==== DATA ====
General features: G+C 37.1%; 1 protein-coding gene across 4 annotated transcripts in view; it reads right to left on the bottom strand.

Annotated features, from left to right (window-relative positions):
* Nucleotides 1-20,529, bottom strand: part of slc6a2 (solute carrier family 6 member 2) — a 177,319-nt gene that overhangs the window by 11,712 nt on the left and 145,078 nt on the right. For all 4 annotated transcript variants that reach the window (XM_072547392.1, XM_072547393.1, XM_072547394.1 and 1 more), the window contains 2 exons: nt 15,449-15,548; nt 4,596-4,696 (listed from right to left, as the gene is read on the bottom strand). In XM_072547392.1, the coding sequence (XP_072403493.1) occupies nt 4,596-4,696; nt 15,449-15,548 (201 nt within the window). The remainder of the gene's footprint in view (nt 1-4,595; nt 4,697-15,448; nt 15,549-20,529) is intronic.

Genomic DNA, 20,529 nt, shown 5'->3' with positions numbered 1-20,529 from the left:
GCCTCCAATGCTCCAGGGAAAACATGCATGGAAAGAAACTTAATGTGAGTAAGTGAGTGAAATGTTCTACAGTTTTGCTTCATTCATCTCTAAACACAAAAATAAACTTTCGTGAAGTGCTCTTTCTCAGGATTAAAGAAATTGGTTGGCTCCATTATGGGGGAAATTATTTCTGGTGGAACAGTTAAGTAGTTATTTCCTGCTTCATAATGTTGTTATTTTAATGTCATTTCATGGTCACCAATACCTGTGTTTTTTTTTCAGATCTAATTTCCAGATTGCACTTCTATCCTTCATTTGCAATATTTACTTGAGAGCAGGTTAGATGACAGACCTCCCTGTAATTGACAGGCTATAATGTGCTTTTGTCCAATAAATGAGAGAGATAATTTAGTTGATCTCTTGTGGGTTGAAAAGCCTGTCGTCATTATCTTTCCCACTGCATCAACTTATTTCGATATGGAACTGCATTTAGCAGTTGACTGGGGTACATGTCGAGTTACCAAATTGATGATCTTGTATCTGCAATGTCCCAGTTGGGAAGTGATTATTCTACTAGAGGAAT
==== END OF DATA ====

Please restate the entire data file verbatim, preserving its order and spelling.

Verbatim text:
General features: G+C 37.1%; 1 protein-coding gene across 4 annotated transcripts in view; it reads right to left on the bottom strand.

Annotated features, from left to right (window-relative positions):
* Nucleotides 1-20,529, bottom strand: part of slc6a2 (solute carrier family 6 member 2) — a 177,319-nt gene that overhangs the window by 11,712 nt on the left and 145,078 nt on the right. For all 4 annotated transcript variants that reach the window (XM_072547392.1, XM_072547393.1, XM_072547394.1 and 1 more), the window contains 2 exons: nt 15,449-15,548; nt 4,596-4,696 (listed from right to left, as the gene is read on the bottom strand). In XM_072547392.1, the coding sequence (XP_072403493.1) occupies nt 4,596-4,696; nt 15,449-15,548 (201 nt within the window). The remainder of the gene's footprint in view (nt 1-4,595; nt 4,697-15,448; nt 15,549-20,529) is intronic.

Genomic DNA, 20,529 nt, shown 5'->3' with positions numbered 1-20,529 from the left:
GCCTCCAATGCTCCAGGGAAAACATGCATGGAAAGAAACTTAATGTGAGTAAGTGAGTGAAATGTTCTACAGTTTTGCTTCATTCATCTCTAAACACAAAAATAAACTTTCGTGAAGTGCTCTTTCTCAGGATTAAAGAAATTGGTTGGCTCCATTATGGGGGAAATTATTTCTGGTGGAACAGTTAAGTAGTTATTTCCTGCTTCATAATGTTGTTATTTTAATGTCATTTCATGGTCACCAATACCTGTGTTTTTTTTTCAGATCTAATTTCCAGATTGCACTTCTATCCTTCATTTGCAATATTTACTTGAGAGCAGGTTAGATGACAGACCTCCCTGTAATTGACAGGCTATAATGTGCTTTTGTCCAATAAATGAGAGAGATAATTTAGTTGATCTCTTGTGGGTTGAAAAGCCTGTCGTCATTATCTTTCCCACTGCATCAACTTATTTCGATATGGAACTGCATTTAGCAGTTGACTGGGGTACATGTCGAGTTACCAAATTGATGATCTTGTATCTGCAATGTCCCAGTTGGGAAGTGATTATTCTACTAGAGGAAT